The Minnesota Multiphasic test and the vocational guidance tests are second best; they’re a way to keep society hobbling along as long as it refuses to listen to the head that made it.

The other way to find out where you fit into society, and the way to begin to march in step with the rest of us, is to take your eyes off the rest of us and to begin to listen for the footsteps of God. Could I point you to one last verse, an incredible verse, if I explain to you the right translation of it? It’s John 1:4. I checked it again in the Greek just to be absolutely certain that the footnote was right; it looks harmless enough and looks the way we’ve always read it.

John 1:4, “In him was life and the life was the light of men.” Then you see the little footnote: it says, “or was not anything made.” And then a period and then the new sentence, “That which has been made was life in him.” And it’s right; the Greek says that ‘ho egan ato’; “that which has been made was life in him.” You heart beats because that heart was life in him and it’s his life that keeps it beating. Your mind’s ability to think thinks because it was life in him, that’s where life comes from. Are you all clear? We’ll never get life in a test-tube unless we’ve actually let a little bug get in there. We’ll never create life. We’ll somehow think we’ve created it because there was life in there that we couldn’t isolate, but there’s only one place where life comes from and that’s in Jesus, both natural and spiritual life comes from his life.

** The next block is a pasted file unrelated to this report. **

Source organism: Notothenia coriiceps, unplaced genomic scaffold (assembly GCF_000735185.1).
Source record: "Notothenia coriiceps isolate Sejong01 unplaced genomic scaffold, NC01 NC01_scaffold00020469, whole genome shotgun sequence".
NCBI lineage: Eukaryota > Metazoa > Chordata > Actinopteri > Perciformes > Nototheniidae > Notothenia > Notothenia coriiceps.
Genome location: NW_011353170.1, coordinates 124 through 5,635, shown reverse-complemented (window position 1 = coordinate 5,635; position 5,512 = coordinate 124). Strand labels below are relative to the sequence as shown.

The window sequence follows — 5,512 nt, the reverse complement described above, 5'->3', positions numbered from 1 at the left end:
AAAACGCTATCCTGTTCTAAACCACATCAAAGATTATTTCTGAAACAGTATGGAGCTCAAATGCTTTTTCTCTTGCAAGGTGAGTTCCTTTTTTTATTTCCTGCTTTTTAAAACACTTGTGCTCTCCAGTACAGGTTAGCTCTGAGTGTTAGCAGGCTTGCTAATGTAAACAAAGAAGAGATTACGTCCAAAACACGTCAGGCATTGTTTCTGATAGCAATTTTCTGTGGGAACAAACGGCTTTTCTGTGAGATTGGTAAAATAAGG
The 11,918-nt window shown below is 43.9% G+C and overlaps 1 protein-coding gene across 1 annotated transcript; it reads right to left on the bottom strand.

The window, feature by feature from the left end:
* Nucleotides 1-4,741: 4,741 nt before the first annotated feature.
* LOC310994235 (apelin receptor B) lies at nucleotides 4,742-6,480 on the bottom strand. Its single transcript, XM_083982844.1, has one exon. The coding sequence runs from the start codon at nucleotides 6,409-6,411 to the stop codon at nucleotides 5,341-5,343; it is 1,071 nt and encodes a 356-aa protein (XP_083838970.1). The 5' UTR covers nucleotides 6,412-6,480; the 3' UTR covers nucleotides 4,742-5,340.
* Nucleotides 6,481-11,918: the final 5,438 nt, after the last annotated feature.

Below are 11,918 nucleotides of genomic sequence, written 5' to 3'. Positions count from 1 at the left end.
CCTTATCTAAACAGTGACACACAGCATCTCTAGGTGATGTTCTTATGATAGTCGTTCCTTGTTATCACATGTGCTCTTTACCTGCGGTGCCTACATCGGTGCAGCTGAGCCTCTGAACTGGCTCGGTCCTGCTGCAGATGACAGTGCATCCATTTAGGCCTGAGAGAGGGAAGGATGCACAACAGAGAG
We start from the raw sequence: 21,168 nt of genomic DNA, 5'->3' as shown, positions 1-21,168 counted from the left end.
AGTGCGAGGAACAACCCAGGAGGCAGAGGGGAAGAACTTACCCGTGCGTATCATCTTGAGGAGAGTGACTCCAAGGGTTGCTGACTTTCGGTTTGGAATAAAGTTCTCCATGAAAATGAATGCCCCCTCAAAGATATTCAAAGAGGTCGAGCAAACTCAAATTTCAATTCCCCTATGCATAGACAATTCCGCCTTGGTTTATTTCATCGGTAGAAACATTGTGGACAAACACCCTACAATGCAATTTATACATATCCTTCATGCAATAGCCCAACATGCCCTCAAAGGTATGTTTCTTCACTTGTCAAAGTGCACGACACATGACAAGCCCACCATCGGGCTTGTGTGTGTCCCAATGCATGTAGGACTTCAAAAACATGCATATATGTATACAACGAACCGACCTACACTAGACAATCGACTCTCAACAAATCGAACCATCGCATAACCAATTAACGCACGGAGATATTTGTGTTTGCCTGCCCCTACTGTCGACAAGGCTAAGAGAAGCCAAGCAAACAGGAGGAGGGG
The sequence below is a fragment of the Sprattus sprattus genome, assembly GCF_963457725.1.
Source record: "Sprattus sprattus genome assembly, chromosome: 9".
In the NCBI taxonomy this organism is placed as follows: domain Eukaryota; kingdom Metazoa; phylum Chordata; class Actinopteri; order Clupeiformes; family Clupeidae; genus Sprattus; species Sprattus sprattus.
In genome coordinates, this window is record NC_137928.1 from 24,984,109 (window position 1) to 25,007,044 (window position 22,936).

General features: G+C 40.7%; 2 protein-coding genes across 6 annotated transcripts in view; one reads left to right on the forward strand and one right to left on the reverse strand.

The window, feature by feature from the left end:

So none of us lives to himself and none of us dies to himself. Suicide — who of us haven’t thought it might be an answer. Who of us haven’t had moments of depression thoughts? But you don’t have any right — you don’t have a right. You are not your own. You’re not killing something that is yours to kill. You belong, and are a part of, Jesus and part of our Creator. So he is vitally concerned with

what you are doing these days.

So will you begin to spend some time in quietness; listening for the footsteps of God and finding out what he wants you to do? Forgetting what all the rest of us think about euthanasia, and abortion, and all the other things. Start finding out what God wants you, personally, to think and let him deliver you from this idol that we have set up in our day. Let us pray.

Dear Father, we’re brought up to respect what everybody else thinks. And Lord, we do know that there are many godly people who can tell us things. And we do know that we should confirm with them what we get from you, but Lord we thank you that we’re personal and individual and you have a plan for us that you have for nobody else. We’ve to listen first to you and only then ask somebody else what they think of that. But Lord even then we realize that we have to bow before you first and simply check back with you and see if what you said is what we understood. And then Lord, we are to do that.

Lord, we thank you that that’s your way for us to walk like [Robert] Frost and “The Road Not Taken.” Lord we want to walk that road. We know that that makes all the difference in our lives; if we walk the individual road you have for us. We know that that’s what you are yourself: so real and such integrity and such reality. So Lord, we commit ourselves to beginning to listen for the footsteps of God in our lives and to begin to look to see what your idea is for us, and what you had in mind when you put us here in the first place.

Lord we ask you to help each of us to do that. Now, the grace of our Lord Jesus and the love of God and the fellowship of the Holy Spirit be with each one of us, now and evermore. Amen.